Irish corrugated packaging company Smurfit Kappa and US-based technology firm Hewlett-Packard (HP) are to install a digital post-print corrugated press in Europe for the first time.

The first commercial HP single pass press to be launched in Europe, the HP PageWide C500 digital press is the firm’s most technologically advanced digital press for corrugated applications.

Smurfit Kappa is currently installing the new industrial-scale digital press at its Interwell facility for corrugated printing in Austria.

The press will allow Smurfit Kappa to better serve its extensive customer base in the consumer goods (FMCG) sector.

HP PageWide C500 provides fully integrated stack-to-stack workflow and features off-set replaceable print qualities for both coated and uncoated paper.

“This press is going to fundamentally change the corrugated industry.”

The technology will reportedly offer brand owners with customised packaging solutions to improve sales across both online and traditional sales channels.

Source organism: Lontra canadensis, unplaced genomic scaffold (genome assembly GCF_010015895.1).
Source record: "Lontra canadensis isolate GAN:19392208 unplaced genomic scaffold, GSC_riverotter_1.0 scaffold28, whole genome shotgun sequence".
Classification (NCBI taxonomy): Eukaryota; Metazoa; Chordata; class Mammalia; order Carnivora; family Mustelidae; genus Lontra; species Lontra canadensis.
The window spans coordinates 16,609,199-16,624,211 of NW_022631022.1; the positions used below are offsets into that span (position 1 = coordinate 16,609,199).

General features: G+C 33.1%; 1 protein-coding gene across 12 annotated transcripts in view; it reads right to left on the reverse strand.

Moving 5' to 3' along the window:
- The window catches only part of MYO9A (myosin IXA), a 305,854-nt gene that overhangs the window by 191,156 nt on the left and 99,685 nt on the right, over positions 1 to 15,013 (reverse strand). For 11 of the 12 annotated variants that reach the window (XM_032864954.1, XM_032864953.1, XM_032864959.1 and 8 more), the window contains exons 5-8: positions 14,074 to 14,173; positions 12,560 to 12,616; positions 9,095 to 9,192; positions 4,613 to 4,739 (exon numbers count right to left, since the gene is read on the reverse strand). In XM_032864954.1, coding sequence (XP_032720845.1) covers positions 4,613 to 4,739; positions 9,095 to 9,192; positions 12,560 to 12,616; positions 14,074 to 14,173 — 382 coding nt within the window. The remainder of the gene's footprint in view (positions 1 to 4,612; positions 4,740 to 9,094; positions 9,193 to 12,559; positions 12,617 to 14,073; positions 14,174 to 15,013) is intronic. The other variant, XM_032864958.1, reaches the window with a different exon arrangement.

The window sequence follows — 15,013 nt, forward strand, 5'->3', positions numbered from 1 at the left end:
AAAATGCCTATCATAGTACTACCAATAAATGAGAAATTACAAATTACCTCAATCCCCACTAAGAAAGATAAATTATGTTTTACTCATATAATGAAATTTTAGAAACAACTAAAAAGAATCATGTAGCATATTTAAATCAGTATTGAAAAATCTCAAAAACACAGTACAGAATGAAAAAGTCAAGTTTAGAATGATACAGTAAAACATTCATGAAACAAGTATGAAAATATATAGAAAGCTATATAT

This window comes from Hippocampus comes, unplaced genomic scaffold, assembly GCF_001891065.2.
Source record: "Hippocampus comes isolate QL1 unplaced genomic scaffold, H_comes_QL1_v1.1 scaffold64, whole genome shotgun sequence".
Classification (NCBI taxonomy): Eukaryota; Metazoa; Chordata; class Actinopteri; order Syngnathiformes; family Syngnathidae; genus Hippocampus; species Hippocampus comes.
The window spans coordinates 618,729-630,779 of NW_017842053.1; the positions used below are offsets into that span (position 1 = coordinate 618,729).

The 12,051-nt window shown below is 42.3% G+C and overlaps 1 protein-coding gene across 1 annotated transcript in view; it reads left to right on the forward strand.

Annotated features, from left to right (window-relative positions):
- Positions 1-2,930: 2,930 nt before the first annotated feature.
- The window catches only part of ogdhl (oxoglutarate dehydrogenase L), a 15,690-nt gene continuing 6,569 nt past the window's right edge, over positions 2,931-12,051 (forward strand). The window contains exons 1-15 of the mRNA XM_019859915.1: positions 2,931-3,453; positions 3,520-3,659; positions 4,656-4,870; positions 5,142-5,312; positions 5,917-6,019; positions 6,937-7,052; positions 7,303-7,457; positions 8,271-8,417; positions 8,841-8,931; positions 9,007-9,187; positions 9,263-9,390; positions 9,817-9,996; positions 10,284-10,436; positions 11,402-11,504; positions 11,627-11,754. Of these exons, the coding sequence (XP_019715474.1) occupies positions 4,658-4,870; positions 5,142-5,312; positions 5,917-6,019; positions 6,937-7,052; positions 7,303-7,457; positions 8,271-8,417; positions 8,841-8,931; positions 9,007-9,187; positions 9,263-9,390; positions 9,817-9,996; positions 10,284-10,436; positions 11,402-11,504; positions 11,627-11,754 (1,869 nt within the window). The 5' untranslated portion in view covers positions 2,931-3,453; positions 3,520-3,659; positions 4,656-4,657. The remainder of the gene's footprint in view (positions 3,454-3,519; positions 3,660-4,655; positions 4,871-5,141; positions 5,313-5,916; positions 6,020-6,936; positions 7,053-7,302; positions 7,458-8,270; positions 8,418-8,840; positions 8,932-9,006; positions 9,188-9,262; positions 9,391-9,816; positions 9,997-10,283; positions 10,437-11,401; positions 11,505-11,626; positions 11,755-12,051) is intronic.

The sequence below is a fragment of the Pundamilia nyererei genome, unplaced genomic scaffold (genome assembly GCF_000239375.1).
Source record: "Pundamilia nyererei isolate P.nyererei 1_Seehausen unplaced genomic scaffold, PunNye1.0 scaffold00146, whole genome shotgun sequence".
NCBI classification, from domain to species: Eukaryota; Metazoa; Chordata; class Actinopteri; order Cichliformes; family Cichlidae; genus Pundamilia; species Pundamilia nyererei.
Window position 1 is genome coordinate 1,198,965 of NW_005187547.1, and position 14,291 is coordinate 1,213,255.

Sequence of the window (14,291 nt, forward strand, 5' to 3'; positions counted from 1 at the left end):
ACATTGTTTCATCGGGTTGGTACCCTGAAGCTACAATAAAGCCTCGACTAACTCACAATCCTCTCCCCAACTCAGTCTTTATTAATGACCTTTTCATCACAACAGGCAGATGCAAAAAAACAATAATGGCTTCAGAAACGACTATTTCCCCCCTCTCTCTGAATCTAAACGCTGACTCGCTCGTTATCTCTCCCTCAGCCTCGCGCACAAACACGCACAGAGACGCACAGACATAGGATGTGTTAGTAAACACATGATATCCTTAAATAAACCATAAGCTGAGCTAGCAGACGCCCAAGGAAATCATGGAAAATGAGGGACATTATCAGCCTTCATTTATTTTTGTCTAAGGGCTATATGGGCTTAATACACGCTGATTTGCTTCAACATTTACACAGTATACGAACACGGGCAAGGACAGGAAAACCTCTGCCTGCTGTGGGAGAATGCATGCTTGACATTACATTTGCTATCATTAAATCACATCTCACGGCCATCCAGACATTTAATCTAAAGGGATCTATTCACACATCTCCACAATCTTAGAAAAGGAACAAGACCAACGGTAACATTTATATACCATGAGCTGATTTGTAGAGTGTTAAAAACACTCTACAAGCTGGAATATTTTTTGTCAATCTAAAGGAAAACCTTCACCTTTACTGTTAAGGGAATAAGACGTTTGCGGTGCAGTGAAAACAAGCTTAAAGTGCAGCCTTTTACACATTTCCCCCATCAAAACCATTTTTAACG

Smurfit Kappa Europe CEO Saverio Mayer said: “This new press is the perfect solution for our Interwell plant. It comes after a successful collaboration between Smurfit Kappa and HP.

“We are both early adopters in our respective industries and constantly strive to provide pioneering, market-leading solutions for our customers.”

The packaging firm offers ShelfSmart and eSmart services for the shelf-ready and e-commerce packaging segment in Europe.

Smurfit Kappa will use the new press to drive brand recognition and offer fit-for-purpose packaging.

HP’s water-based inks also allow printing on both primary and secondary food packaging without an additional barrier, helping to meet global food safety regulations.

HP EMEA corrugated business director Cristóbal Macedo said: “We are delighted that Smurfit Kappa will be the first in Europe to install the C500 Press, which showcases brand new technology and offers all the flexibility of digital printing. This press is going to fundamentally change the corrugated industry by digitalising it.”